The four candidates for council's three at-large seats are all council veterans.
NORTH CANTON Voters will see some familiar names this November.
The city's entire seven-member council will be elected next month.
Council Vice President Doug Foltz (Ward 1) and President Daniel "Jeff" Peters (Ward 2) are running unopposed.
The four candidates for council's three at-large seats are all council veterans.
At-large incumbents Mark Cerreta, Daniel Griffith and Marcia Kiesling all are seeking re-election. Former mayor and city councilman Daryl Revoldt is looking to unseat one of them.
In Ward 3, incumbent Stephanie Werren will face Jon Snyder, a former council president and Ward 4 councilman. Snyder resigned from council in 2014.
And in Ward 4, BJ Boyajian, a newcomer with a family history in North Canton politics, is facing off against incumbent Dominic Fonte.
Council is a nonpartisan role and members serve two-year terms.
Candidate information is from a Canton Repository questionnaire filled out by the candidate and available at CantonRep.com.
Jon Snyder, 71, previously served on council from 1998 to 2014.
He's running because he has "concern for our future when I see the current lack of leadership facing us. I know how to lead politically and honestly serve citizens," he wrote.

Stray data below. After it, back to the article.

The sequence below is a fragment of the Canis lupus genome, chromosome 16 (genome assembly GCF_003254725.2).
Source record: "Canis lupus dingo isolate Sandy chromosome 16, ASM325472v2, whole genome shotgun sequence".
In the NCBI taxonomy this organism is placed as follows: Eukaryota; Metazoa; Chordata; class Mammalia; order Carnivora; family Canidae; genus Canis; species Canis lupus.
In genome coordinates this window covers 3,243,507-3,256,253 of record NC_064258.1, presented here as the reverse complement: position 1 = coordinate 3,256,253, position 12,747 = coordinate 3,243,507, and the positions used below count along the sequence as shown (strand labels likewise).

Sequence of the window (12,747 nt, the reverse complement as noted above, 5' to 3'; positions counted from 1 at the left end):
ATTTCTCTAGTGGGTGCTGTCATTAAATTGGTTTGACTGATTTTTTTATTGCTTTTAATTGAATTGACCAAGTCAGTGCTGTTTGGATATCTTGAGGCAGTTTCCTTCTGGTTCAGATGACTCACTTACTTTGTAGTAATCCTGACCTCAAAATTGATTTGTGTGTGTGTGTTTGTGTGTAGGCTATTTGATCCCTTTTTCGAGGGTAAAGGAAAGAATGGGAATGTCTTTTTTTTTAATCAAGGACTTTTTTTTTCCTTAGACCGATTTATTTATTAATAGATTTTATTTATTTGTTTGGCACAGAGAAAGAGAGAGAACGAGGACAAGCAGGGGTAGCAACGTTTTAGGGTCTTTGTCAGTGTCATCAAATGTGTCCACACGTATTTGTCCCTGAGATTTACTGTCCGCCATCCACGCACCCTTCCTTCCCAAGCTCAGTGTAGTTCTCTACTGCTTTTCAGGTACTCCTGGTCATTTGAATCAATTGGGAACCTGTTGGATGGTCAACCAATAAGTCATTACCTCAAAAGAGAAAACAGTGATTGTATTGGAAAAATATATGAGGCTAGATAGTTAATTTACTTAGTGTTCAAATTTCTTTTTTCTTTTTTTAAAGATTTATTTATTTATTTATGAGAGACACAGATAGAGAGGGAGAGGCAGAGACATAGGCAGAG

"I worked thousands of hours to maintain the vibrancy of North Canton, always putting the citizens and businesses first. I have never lost my vision for this community," Snyder wrote.
Snyder said his previous tenure on council, where he was the "architect of numerous balanced city budgets" and participated in labor and contractual agreements makes him most qualified for the position. He also cited his ability to be available to constituents and his working relationship with Canton officials and surrounding township trustees. As well as his "tremendous historical knowledge of past practices and actions concerning city government, zoning and permit requirements."
If elected, Snyder said he would: propose to reinstate weekly council meetings; expand the time and limits on public speaks at council meetings; and "open government so citizens are able to navigate at an easier pace."
Snyder is the regional manager of Tuxedo Junction.
Stephanie Werren, 48, has served as Ward 3 councilwoman since 2012.
"I help solve problems. I connect them to people who can make a difference in their outcomes. ... It can be a daunting process working with government and I want to make that process as easy as possible. In the end, I hope that I have improved the lives of our North Canton residents," Werren wrote.
North Canton Council works well together, and "I want to be a part of the momentum going forward," she wrote, noting council's work improving communication and taking proactive measures in the area of finance.